Even persons deprived of their liberties (PDLs) have the fundamental right to be respected in their persons, as guaranteed by both international and domestics laws.
The 1987 Philippine Constitution, under State Policies, declares that “[t]he State values the dignity of every human person and guarantees full respect for human rights.” This is in support of the the International Covenant on Civil and Political Rights (ICCPR) which provides that “[a]ll persons deprived of their liberty shall be treated with humanity and with respect for the inherent dignity of the human persons.” Thus, under the Philippine Constitution, the Commission on Human Rights is mandated to exercise visitorial powers over jails, prisons, or detention facilities.
The Implementing Rules and Regulations (IRR) of Republic Act No. 10353, or the Anti-Enforced or Involuntary Disappearance Act of 2012, likewise provides that the CHR or its duly authorized representatives are mandated and authorized to conduct regular, independent, unannounced, and unrestricted visits to or inspections of all places of detention or confinement. The IRR of R.A. No. 9745, or the Anti-Torture Act of 2009, also provides that “the CHR shall exercise its visitorial powers at any time over jails, prisons and detention facilities and it shall have unrestricted access to any detention facility inside military camps, police lock-up cells, jails, prisons, youth homes, and any detention, rehabilitation, confinement and other similar facilities.
The CHR, in the exercise of its visitorial power, is also guided by the United Nations Standard Minimum Rules for the Treatment of Prisoners (UNSMRTP) in monitoring the human rights conditions of PDLs.
In Manila, the Commission on Human Rights NCR Regional Field Office released an advisory regarding the visitation policy of the Manila Police District. The CHR-NCR office questioned the discriminatory practice of the MPD in allowing for jail visits. This was prompted by the observation that a complainant was not allowed to enter the MPD premises since she was wearing shorts and a pair of sandals whereas a female foreigner was allowed to enter the MPD premises at the time. Consequently, the CHR-NCR office advised the MPDO to remove from their visitation policy the prohibition on the wearing of sleeveless, sando, slippers or sandals as the said prohibition may result to violation of human rights, particularly the right against discrimination and the rights to access to justice.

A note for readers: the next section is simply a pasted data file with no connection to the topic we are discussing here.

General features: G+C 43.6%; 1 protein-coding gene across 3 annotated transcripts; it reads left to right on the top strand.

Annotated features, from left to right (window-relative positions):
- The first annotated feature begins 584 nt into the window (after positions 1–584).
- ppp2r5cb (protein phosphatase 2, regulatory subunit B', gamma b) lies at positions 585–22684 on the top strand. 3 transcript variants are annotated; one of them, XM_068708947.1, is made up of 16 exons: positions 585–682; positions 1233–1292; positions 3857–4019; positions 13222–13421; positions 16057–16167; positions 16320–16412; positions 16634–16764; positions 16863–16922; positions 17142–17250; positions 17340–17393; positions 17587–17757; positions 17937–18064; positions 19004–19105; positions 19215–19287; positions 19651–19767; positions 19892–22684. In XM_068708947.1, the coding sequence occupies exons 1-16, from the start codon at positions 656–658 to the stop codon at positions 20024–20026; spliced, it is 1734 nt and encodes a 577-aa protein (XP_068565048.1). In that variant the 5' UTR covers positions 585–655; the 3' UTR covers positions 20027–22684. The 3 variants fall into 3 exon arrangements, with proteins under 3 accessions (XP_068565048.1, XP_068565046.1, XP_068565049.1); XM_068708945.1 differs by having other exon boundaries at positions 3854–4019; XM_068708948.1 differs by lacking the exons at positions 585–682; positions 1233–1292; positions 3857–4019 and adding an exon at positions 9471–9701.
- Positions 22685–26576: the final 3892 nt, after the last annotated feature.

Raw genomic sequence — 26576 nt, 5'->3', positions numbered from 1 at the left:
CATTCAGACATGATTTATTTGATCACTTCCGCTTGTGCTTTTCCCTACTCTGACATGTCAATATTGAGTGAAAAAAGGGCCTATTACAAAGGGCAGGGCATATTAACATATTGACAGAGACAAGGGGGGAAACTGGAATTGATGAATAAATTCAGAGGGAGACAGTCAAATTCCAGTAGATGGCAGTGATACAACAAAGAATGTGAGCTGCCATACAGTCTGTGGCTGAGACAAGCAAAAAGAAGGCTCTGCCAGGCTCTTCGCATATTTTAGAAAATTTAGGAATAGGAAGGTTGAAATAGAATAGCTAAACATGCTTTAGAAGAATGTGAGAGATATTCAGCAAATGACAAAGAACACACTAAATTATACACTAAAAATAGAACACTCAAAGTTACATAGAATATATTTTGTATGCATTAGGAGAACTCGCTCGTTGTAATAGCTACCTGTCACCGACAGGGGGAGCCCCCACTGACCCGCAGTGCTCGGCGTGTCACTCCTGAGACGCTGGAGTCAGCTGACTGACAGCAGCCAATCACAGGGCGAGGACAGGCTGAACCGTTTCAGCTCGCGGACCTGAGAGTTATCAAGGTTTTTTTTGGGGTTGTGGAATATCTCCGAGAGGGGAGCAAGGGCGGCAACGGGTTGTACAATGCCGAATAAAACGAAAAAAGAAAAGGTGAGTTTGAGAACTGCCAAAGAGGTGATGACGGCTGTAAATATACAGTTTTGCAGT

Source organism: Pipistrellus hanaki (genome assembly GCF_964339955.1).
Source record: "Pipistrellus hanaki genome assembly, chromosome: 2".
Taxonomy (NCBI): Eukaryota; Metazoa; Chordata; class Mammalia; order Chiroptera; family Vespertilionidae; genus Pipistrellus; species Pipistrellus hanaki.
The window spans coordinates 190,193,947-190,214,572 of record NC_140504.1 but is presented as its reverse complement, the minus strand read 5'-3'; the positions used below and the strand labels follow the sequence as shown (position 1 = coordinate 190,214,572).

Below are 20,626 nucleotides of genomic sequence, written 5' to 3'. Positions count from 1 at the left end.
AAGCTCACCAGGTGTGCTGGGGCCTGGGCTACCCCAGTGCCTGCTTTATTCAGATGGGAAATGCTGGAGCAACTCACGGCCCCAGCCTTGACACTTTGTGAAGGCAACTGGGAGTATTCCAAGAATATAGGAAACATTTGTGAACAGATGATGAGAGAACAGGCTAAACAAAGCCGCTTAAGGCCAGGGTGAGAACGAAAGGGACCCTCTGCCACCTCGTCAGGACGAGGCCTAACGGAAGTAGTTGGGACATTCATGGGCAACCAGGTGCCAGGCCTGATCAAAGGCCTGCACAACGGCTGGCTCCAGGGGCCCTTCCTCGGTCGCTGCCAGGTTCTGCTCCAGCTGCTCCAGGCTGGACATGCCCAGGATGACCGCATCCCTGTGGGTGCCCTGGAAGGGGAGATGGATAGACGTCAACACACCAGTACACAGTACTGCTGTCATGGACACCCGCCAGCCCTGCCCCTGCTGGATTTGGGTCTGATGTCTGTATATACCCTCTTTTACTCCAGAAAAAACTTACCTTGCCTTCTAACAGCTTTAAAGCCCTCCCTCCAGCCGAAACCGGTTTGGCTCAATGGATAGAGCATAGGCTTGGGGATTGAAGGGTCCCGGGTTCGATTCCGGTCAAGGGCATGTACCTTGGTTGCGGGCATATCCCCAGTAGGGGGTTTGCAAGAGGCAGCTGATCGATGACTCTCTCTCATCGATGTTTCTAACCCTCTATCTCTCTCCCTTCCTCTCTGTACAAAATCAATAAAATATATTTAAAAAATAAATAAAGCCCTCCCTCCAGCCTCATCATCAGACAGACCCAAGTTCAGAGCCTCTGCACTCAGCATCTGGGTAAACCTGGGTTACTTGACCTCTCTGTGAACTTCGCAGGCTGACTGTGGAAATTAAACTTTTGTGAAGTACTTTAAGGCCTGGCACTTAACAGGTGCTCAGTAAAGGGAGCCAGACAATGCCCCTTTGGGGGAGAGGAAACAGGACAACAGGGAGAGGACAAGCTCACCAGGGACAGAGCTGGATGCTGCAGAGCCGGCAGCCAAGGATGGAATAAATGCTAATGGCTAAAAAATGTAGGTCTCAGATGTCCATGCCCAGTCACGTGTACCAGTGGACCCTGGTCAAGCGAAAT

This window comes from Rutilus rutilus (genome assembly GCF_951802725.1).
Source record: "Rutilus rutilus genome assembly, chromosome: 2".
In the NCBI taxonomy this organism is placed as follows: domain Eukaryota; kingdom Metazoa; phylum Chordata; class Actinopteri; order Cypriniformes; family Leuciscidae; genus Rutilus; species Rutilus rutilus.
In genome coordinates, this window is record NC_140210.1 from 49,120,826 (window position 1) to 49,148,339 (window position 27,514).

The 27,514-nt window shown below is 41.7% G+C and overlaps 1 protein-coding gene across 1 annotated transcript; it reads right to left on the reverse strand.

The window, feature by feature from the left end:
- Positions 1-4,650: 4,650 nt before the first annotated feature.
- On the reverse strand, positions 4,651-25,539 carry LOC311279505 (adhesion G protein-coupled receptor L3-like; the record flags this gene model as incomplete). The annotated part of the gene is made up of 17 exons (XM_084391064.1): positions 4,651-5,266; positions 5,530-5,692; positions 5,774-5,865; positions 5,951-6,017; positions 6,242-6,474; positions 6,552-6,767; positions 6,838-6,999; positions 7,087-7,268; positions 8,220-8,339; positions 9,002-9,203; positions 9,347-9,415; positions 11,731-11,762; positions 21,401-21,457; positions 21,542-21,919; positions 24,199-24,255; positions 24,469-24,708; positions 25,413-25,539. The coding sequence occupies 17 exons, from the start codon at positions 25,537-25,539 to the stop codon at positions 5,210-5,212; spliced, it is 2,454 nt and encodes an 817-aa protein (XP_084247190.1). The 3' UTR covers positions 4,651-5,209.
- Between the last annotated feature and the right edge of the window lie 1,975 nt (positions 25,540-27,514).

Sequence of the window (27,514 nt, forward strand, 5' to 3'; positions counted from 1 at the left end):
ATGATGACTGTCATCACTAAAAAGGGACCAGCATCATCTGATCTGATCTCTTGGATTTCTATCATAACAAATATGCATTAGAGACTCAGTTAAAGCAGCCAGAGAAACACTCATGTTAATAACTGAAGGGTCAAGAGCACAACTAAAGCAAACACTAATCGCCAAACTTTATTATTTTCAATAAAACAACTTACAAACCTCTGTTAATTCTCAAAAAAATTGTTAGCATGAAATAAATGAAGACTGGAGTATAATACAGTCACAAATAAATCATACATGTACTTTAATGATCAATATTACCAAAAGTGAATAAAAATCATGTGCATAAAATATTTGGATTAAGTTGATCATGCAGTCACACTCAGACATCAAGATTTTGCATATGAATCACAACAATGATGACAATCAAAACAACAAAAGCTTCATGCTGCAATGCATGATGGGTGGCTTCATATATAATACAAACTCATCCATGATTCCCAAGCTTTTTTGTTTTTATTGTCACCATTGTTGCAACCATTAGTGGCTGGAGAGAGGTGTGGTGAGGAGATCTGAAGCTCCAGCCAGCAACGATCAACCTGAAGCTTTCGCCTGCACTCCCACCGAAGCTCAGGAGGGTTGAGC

There was a documented attempt to hinder CHR from the performance of its constitutional mandate to conduct unimpeded jail visits. In La Union, the CHR-Region 1 Field Office reissued an advisory on the exercise of visitorial powers of the Commission on Human Rights. This was brought about by an incident in the La Union Provincial Jail, located in Barangay Camansi, San Fernando, La Union. On March 14, 2018, The CHR Region 1 investigation team was advised by the officers of the La Union Provincial Jail led by Assistant Warden Cesar Pang-ot to first seek the permission from the Provincial Legal Office of La Union Province. This was after follow-up done by the CHR Region 1 investigation team of the presence of an alleged solitary confinement cell where a certain Noel Tolentino was incarcerated.
The UNSMRTP provides that “[a]ll accommodation provided for the use of prisoners and in particular all sleeping accommodation shall meet all requirements of health, due regard being paid to climatic conditions and particularly to cubic content of air, minimum floor space, lighting, heating and ventilation.”
However, the realities are far from what the United Nations requires.
Most of the Philippine National Police (PNP) lock-up cells visited are still congested. The issue on congestion keeps getting worse as the administration’s “war on drugs” campaign intensifies. As persons arrested for drug-related offenses are usually brought to PNP lock-up cells for detention, these facilities are prone to becoming over-crowded way beyond their maximum capacities for accommodation.
The UNSMRTP requires an area of at least 5.4 square meter (sqm.) per PDL in a single cell and 3.4 sqm. per PDL in a shared or dormitory accommodation. This floor area requirement is rarely implemented in the country.
In the Batangas Provincial Jail, as of February 2018, the following is the number of PDLs sharing a cell and the respective floor area of each cell: